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Pure vs UIkIt: What are the differences?
Developers describe Pure as "A set of small, responsive CSS modules that you can use in every web project". Pure is meant to be a starting point for every website or web app. We take care of all the CSS work that every site needs, without making it look cookie-cutter. On the other hand, UIkIt is detailed as "A lightweight and modular front-end framework for developing fast and powerful web interfaces". UIkit gives you a comprehensive collection of HTML, CSS, and JS components which is simple to use, easy to customize and extendable.
Pure and UIkIt belong to "Front-End Frameworks" category of the tech stack.
Some of the features offered by Pure are:
- A responsive grid that can be customized to your needs
- A solid base built on Normalize.css to fix cross-browser compatibility issues
- Consistently styled buttons that work with and
On the other hand, UIkIt provides the following key features:
- LESS - UIkit is developed in LESS to write well-structured, extendable code which is easy to maintain.
- Components - A collection of small, responsive components using consistent and conflict-free naming conventions.
- Customizer - UIkit's very basic style can be extended with themes and is easy to customize to create your own look.
"Lightweight" is the top reason why over 12 developers like Pure, while over 25 developers mention "Complete GUI" as the leading cause for choosing UIkIt.
Pure and UIkIt are both open source tools. It seems that Pure with 20.1K GitHub stars and 2.07K forks on GitHub has more adoption than UIkIt with 14.7K GitHub stars and 2.11K GitHub forks.
I'm building, from scratch, a webapp. It's going to be a dashboard to check on our apps in New Relic and update the Apdex from the webapp. I have just chosen Next.js as our framework because we use React already, and after going through the tutorial, I just loved the latest changes they have implemented.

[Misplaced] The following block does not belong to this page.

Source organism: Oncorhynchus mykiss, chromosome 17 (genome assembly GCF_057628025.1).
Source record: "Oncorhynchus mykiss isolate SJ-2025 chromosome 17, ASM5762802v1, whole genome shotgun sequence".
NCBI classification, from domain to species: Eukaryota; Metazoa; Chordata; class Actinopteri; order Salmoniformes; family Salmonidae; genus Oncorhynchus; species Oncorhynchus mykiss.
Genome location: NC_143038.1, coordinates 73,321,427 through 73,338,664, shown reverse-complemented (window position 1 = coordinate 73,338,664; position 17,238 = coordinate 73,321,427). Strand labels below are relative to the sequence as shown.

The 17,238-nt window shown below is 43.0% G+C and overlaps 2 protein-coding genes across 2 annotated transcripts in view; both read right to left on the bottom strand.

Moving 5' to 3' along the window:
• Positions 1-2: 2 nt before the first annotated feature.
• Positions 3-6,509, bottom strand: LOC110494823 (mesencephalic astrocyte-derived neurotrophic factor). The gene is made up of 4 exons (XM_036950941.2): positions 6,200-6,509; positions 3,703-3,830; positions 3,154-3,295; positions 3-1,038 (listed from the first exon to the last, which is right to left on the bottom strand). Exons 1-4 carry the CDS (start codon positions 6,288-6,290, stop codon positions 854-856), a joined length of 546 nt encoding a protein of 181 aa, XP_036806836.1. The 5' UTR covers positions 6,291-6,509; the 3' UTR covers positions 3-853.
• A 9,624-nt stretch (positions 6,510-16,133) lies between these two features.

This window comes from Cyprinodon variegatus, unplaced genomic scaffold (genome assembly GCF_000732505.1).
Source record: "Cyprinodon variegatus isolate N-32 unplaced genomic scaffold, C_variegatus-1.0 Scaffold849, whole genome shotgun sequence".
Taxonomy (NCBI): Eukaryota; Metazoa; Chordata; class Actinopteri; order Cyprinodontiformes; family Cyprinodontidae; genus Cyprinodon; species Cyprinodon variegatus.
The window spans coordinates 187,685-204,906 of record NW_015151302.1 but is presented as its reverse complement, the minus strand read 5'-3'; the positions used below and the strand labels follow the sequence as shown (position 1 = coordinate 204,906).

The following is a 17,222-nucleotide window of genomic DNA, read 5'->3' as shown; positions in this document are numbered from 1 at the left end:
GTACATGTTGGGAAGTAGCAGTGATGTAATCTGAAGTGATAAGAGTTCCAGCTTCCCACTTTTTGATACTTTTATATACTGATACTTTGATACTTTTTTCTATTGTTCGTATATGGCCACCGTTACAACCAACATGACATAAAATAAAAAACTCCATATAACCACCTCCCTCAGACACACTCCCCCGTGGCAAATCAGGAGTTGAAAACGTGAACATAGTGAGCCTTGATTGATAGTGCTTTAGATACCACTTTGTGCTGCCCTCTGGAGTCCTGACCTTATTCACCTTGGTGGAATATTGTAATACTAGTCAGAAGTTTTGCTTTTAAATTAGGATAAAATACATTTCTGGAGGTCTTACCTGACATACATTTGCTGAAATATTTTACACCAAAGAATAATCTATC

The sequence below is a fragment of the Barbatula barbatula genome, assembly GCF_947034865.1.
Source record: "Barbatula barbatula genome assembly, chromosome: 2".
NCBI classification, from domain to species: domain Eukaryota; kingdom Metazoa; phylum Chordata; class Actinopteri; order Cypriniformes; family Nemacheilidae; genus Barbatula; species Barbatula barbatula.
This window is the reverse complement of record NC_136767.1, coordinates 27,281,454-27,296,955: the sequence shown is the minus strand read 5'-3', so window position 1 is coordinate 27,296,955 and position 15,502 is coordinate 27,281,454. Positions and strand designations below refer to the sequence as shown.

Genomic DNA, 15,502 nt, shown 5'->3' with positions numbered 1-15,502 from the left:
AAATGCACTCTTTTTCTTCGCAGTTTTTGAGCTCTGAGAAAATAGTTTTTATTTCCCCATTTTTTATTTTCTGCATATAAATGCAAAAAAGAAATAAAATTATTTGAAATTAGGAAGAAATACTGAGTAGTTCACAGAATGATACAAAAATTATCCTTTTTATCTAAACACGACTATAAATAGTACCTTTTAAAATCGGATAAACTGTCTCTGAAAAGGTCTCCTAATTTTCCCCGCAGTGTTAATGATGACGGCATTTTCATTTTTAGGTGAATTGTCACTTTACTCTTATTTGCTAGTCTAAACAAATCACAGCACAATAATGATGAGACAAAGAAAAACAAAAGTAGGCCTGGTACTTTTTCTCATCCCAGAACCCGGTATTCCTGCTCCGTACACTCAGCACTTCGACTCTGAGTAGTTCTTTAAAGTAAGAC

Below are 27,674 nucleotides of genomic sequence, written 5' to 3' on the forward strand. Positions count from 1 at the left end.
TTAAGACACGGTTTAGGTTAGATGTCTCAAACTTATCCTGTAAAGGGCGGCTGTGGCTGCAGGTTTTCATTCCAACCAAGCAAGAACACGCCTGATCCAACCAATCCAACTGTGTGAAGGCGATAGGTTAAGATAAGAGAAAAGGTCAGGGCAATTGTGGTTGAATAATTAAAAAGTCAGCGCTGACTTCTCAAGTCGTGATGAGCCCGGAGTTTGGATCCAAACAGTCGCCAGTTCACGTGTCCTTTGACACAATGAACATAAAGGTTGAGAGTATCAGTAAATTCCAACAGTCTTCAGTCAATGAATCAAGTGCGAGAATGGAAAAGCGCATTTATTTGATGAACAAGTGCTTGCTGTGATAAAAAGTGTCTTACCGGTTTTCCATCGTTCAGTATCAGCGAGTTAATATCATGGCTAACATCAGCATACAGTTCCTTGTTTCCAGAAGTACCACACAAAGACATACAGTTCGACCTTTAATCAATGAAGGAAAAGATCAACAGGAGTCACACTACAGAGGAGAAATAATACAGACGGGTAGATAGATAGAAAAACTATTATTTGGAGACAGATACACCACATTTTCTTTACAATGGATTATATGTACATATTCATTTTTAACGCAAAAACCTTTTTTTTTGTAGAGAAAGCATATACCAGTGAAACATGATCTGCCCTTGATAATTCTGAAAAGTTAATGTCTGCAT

What do you think we should use? Maybe you have another suggestion?
I have used bulma in several projects. We could not customize with the websites very well. Also when we need "quick solutions" Bulma is not suitable (I mean basic animations, to-top buttons, transparent navbar solutions etc. For these solutions, you need extra js codes).
Everybody knows about Bootstrap (heavy but popular).
Now we start a new project with UI kit, I like it. Pros: It is fast and lightweight and imho it has very good UI. Cons: Small community. Documentation.
Check this link for kick-off. https://github.com/zzseba78/Kick-Off
Maybe it is helpful.
Been checking out Bulma, myself, and really dig it. I like that it's a great base level jumping off point. You can get a layout going with it, pretty quickly, and then customize as you want. It definitely sounds like it's the one you're leaning towards but a big factor would be who will be using it most? Your boss, yourself, others? Whichever you like best, you'll prob be most productive with but if in the end your boss says it has to be UIkit, then best to be open-minded and give it another shot. Sometimes you may not jive with new tools in your stack, at first, but then they can become tools you learn to love. Best to you in your decision! Take care & keep safe.
You can also check TailWindCss
I've moved away from the concept of UI kits. Not that many support CSS grid. A lot of the icons are easier to use in SVG. I've had success in the concept of design framework and design tokens. I build my brand identity in Figma, and extract in Diez. Then Diez integrates into React and SASS. Much easier because design is decoupled from software in a central authority, and software updates automatically from design changes.
Honestly - pick whatever you are the most comfortable with. You can achieve almost the same effects with different tools, so why not use something I like using?